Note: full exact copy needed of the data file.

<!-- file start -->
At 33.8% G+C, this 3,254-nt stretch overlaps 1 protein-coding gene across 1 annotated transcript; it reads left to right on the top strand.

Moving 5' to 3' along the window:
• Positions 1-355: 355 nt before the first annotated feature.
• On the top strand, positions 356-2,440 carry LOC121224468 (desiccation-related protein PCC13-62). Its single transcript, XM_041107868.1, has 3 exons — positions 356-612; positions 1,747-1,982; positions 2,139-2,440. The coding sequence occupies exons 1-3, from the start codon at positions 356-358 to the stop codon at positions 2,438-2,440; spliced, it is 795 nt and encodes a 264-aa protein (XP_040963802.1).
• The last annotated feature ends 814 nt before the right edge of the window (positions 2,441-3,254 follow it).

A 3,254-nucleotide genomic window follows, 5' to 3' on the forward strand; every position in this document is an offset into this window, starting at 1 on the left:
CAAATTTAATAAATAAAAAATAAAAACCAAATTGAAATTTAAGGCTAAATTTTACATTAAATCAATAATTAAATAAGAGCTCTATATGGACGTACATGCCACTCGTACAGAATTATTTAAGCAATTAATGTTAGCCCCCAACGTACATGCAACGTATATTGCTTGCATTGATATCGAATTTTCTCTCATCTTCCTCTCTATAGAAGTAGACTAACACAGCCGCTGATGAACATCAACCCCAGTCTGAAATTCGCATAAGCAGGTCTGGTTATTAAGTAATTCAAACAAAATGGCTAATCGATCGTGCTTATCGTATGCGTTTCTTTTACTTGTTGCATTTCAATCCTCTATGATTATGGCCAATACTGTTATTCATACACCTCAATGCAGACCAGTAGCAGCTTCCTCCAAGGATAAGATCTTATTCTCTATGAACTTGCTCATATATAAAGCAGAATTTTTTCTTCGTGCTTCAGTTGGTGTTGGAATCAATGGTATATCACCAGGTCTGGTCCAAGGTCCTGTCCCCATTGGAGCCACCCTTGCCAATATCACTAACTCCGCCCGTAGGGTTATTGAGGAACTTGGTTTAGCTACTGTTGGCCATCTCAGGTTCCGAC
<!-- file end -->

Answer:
At 33.8% G+C, this 3,254-nt stretch overlaps 1 protein-coding gene across 1 annotated transcript; it reads left to right on the top strand.

Moving 5' to 3' along the window:
• Positions 1-355: 355 nt before the first annotated feature.
• On the top strand, positions 356-2,440 carry LOC121224468 (desiccation-related protein PCC13-62). Its single transcript, XM_041107868.1, has 3 exons — positions 356-612; positions 1,747-1,982; positions 2,139-2,440. The coding sequence occupies exons 1-3, from the start codon at positions 356-358 to the stop codon at positions 2,438-2,440; spliced, it is 795 nt and encodes a 264-aa protein (XP_040963802.1).
• The last annotated feature ends 814 nt before the right edge of the window (positions 2,441-3,254 follow it).

A 3,254-nucleotide genomic window follows, 5' to 3' on the forward strand; every position in this document is an offset into this window, starting at 1 on the left:
CAAATTTAATAAATAAAAAATAAAAACCAAATTGAAATTTAAGGCTAAATTTTACATTAAATCAATAATTAAATAAGAGCTCTATATGGACGTACATGCCACTCGTACAGAATTATTTAAGCAATTAATGTTAGCCCCCAACGTACATGCAACGTATATTGCTTGCATTGATATCGAATTTTCTCTCATCTTCCTCTCTATAGAAGTAGACTAACACAGCCGCTGATGAACATCAACCCCAGTCTGAAATTCGCATAAGCAGGTCTGGTTATTAAGTAATTCAAACAAAATGGCTAATCGATCGTGCTTATCGTATGCGTTTCTTTTACTTGTTGCATTTCAATCCTCTATGATTATGGCCAATACTGTTATTCATACACCTCAATGCAGACCAGTAGCAGCTTCCTCCAAGGATAAGATCTTATTCTCTATGAACTTGCTCATATATAAAGCAGAATTTTTTCTTCGTGCTTCAGTTGGTGTTGGAATCAATGGTATATCACCAGGTCTGGTCCAAGGTCCTGTCCCCATTGGAGCCACCCTTGCCAATATCACTAACTCCGCCCGTAGGGTTATTGAGGAACTTGGTTTAGCTACTGTTGGCCATCTCAGGTTCCGAC